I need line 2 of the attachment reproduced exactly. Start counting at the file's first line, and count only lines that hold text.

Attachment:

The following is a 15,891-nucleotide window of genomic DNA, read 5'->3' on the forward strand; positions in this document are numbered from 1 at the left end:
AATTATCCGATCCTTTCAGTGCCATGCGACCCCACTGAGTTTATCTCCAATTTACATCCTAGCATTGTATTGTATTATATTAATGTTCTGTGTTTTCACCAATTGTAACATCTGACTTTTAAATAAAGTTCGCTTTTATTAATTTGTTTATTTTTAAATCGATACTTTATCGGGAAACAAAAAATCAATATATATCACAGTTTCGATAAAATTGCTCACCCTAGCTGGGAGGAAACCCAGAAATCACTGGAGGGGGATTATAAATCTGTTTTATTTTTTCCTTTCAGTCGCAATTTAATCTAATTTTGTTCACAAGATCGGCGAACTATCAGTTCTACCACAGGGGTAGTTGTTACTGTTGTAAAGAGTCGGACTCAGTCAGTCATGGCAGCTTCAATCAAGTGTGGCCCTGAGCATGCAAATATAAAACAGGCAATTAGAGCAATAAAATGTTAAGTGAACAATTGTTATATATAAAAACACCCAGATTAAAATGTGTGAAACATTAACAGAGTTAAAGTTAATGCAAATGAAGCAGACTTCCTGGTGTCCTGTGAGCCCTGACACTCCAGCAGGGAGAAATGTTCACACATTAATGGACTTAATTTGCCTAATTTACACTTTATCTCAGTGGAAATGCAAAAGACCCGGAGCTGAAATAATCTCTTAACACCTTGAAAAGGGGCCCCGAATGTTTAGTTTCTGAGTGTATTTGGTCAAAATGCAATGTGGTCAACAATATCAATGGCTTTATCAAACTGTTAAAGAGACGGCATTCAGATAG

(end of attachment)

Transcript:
AATTATCCGATCCTTTCAGTGCCATGCGACCCCACTGAGTTTATCTCCAATTTACATCCTAGCATTGTATTGTATTATATTAATGTTCTGTGTTTTCACCAATTGTAACATCTGACTTTTAAATAAAGTTCGCTTTTATTAATTTGTTTATTTTTAAATCGATACTTTATCGGGAAACAAAAAATCAATATATATCACAGTTTCGATAAAATTGCTCACCCTAGCTGGGAGGAAACCCAGAAATCACTGGAGGGGGATTATAAATCTGTTTTATTTTTTCCTTTCAGTCGCAATTTAATCTAATTTTGTTCACAAGATCGGCGAACTATCAGTTCTACCACAGGGGTAGTTGTTACTGTTGTAAAGAGTCGGACTCAGTCAGTCATGGCAGCTTCAATCAAGTGTGGCCCTGAGCATGCAAATATAAAACAGGCAATTAGAGCAATAAAATGTTAAGTGAACAATTGTTATATATAAAAACACCCAGATTAAAATGTGTGAAACATTAACAGAGTTAAAGTTAATGCAAATGAAGCAGACTTCCTGGTGTCCTGTGAGCCCTGACACTCCAGCAGGGAGAAATGTTCACACATTAATGGACTTAATTTGCCTAATTTACACTTTATCTCAGTGGAAATGCAAAAGACCCGGAGCTGAAATAATCTCTTAACACCTTGAAAAGGGGCCCCGAATGTTTAGTTTCTGAGTGTATTTGGTCAAAATGCAATGTGGTCAACAATATCAATGGCTTTATCAAACTGTTAAAGAGACGGCATTCAGATAG